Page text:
International Day for Biological Diversity

Aerial photo of Burlington's urban canopy
Aerial view of Burlington’s urban canopy.

Since May 22 is the International Day for Biological Diversity, I asked City of Burlington staff Meghan Hunter and Brian McKelvey to highlight some of the things that the city is doing to protect biodiversity locally. Before I start though, I should likely highlight what is biodiversity? Basically, biodiversity is the variety of life on earth so generally speaking, the greater the variety of plants and animals, the greater the biodiversity.

What is the City of Burlington doing?

The city incorporates current conservation, urban forestry and landscaping practices into staff responsibilities, including the consideration of biodiversity. Staff encourage suitable and sustainable development and promote planting methods that maximize both plant and animal biodiversity.

Restoration project at City View Park
Restoration project at City View Park.


Did you know that the current urban forest in Burlington is mainly made up of Norway maple, honey locust and ash trees? Since approximately 10 per cent of our urban forest is made up of ash trees, the Emerald Ash Borer has had a significant impact within our community. Learning from past practices, we are now increasing the variety of species planted to help reduce the impact of future insect infestations or disease.

Emerald Ash Borer infestation
A stand of ash trees that had to be removed due to the Emerald Ash Borer.


The city’s Urban Forest Management Plan 2011-2030 highlights initiatives and improvements for stewardship and management on both public and private lands. For example, when staff review development applications, they strongly encourage native, non-invasive species to be planted to diversify the urban canopy to protect the vegetation, food and habitat it creates from the devastation of disease or infestation. Measures are also being taken to infill mature growth areas prior to the decline of the existing trees.

White Oak - Heritage Tree
A white oak in Burlington, believed to be one of the oldest and largest in Canada, is recognized under the Ontario Heritage Tree Program.

Minimizing disturbance…

Initiatives are also carried out through the preservation of endangered or at risk species found in the Carolinian ecosystem. If any plant or animal that is an endangered, threatened or at risk species is found on a proposed development site, the project is assessed to lessen disturbance. Conservation Halton’s Species at Risk in Halton and Landscaping and Tree Preservation Guidelines are used in the planning and development process.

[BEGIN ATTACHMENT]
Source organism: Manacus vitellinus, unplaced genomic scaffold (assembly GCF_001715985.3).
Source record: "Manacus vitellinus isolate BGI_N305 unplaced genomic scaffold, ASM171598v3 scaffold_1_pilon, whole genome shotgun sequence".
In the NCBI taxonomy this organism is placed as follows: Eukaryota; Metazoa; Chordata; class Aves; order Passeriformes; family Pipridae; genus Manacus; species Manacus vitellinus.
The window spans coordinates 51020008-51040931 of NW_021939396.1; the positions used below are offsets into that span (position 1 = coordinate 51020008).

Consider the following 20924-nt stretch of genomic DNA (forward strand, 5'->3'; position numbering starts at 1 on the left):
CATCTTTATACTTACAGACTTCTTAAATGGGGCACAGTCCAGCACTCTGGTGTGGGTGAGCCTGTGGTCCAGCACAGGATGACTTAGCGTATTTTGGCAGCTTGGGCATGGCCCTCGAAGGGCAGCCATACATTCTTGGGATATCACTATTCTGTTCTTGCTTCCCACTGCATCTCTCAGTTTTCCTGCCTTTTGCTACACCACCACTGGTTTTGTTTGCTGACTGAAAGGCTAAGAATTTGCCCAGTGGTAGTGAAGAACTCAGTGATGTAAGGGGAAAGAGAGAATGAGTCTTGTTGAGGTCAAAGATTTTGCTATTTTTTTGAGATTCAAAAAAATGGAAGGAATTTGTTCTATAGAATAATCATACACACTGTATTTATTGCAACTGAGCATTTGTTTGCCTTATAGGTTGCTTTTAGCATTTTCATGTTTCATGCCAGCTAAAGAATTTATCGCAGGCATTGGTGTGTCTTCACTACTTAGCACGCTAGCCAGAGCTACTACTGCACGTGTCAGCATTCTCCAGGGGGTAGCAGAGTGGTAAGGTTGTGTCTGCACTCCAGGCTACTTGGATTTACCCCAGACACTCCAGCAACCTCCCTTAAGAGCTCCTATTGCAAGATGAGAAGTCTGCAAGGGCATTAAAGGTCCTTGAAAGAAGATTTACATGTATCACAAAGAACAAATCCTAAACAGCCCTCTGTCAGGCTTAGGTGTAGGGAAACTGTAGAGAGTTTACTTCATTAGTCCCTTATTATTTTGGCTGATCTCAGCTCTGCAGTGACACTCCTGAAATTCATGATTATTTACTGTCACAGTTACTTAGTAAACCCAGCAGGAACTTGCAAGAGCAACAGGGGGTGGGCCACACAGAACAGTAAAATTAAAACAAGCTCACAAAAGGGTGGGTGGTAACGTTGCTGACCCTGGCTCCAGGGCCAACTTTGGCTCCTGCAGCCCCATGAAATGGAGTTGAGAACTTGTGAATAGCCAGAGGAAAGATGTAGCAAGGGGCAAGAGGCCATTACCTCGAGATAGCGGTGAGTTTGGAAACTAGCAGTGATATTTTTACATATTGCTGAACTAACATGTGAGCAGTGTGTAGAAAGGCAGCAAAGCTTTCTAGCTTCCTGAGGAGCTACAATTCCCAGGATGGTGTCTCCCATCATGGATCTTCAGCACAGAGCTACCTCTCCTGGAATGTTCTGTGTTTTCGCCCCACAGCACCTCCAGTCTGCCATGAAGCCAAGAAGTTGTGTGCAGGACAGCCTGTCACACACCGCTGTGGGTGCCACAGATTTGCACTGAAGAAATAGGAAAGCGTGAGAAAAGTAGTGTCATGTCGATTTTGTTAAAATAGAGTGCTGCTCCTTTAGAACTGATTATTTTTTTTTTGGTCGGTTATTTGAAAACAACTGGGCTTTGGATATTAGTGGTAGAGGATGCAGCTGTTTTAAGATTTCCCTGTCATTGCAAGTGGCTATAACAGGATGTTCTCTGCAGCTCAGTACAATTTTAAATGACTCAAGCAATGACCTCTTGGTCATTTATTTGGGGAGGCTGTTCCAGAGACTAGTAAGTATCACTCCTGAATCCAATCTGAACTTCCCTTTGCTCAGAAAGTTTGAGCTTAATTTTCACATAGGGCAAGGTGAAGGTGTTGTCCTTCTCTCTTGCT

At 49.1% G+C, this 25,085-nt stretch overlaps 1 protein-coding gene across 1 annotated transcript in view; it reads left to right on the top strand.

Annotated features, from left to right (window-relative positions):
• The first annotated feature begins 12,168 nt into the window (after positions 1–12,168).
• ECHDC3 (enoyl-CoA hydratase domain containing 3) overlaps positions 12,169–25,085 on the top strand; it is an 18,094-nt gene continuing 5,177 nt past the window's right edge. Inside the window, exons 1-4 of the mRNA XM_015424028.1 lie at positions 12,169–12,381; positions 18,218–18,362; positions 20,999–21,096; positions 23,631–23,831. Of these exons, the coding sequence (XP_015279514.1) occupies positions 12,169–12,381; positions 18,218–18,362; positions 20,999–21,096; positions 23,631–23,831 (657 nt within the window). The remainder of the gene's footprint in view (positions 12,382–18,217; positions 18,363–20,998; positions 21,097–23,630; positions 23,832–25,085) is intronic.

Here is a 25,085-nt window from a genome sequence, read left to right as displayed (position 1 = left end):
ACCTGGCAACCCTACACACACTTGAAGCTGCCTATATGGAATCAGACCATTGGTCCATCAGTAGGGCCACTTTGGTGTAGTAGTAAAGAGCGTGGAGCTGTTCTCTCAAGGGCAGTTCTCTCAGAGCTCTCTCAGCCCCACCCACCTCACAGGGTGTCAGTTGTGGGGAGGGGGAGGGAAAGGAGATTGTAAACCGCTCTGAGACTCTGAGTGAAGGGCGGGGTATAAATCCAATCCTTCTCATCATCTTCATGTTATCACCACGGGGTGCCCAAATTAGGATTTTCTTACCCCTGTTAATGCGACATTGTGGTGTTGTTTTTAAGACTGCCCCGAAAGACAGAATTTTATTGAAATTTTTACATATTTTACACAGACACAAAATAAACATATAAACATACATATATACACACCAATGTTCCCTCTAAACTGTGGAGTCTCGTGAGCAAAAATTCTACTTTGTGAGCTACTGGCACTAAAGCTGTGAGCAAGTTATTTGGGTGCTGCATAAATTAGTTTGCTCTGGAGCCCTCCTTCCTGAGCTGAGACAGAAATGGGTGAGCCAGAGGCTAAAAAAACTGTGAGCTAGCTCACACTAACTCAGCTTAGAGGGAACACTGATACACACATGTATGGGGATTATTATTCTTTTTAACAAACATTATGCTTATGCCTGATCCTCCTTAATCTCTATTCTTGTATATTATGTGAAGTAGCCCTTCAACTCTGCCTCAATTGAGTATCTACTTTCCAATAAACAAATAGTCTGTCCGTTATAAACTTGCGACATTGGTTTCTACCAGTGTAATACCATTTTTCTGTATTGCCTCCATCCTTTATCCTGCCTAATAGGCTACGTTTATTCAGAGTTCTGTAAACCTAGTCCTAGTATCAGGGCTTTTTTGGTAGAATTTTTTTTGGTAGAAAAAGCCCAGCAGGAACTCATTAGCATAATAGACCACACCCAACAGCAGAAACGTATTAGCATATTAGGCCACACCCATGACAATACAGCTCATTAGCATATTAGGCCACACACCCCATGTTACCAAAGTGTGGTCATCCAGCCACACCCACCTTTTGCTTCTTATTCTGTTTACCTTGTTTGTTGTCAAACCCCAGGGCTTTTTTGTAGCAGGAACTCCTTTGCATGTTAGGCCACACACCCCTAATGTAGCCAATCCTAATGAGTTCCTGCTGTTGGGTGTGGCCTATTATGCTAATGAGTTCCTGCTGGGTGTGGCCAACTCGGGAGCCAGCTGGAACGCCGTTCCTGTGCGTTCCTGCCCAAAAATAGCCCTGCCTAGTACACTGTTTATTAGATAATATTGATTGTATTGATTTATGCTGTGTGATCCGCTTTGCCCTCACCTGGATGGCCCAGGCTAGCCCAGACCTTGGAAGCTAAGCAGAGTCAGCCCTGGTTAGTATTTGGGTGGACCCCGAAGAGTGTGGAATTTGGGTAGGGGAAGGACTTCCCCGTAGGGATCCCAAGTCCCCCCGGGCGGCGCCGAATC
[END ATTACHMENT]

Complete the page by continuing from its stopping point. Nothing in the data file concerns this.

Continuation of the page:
Butternut tree
A butternut tree, an endangered species in Ontario. Photo courtesy of Royal Botanical Gardens.


Every year, city staff celebrate Arbor Day with a tree-planting event at a local school (a different ward is selected each year). This year’s event, in partnership with Conservation Halton, took place on April 29 at Sir Ernest MacMillan school and was profiled in the Burlington Post. Other tree-planting projects taking place this spring include:

  • 10,000 trees at City View and Kerncliff parks with Conservation Halton
  • 16 trees at Kerns Park on May 16 with IKEA
  • 405 trees at Norton Park on June 4 with Councillor Lancaster under the Love My Hood program
  • 200 trees planted at Lowville Park (date TBD) with TD Bank.
Arbor Day Tree Planting Event
An Arbor Day tree-planting event.

A Healthy and Greener City…

Finally, the City of Burlington is currently working to update and strengthen its standards, guidelines and procedures that reflect our values on current and upcoming environmental issues and recognize the urban forest as a critical municipal asset. The importance of our urban forest was highlighted in the recently approved Burlington Strategic Plan 2015-2040, as one of the strategic initiatives is that “the streetscape plans and private development will increase the city’s tree canopy” and one of the progress indicators is “expansion and growth of the urban forest.”

Blue vervain
Blue vervain.

What can you do?

There are many opportunities that encourage biodiversity including changing your lawns to front yard gardens, vegetable gardens, naturalized areas or through selective tree species planting. These planting initiatives help to provide habitat for insects and animals that pollinate our plants and food and increase our quality of life. You can also volunteer at a local planting event such as BurlingtonGreen’s Green Up at Beachway Park on May 28.

Take Action Burlington! Collectively we can make a difference.

Volunteers participating in a BurlingtonGreen Green Up event
Volunteers participating in a BurlingtonGreen Green Up event at Beachway Park.

This post was produced with contributions from Meghan Hunter, acting intermediate landscaping and urban forestry technician in the capital works department and Brian McKelvey, city arborist in the roads and parks maintenance department.

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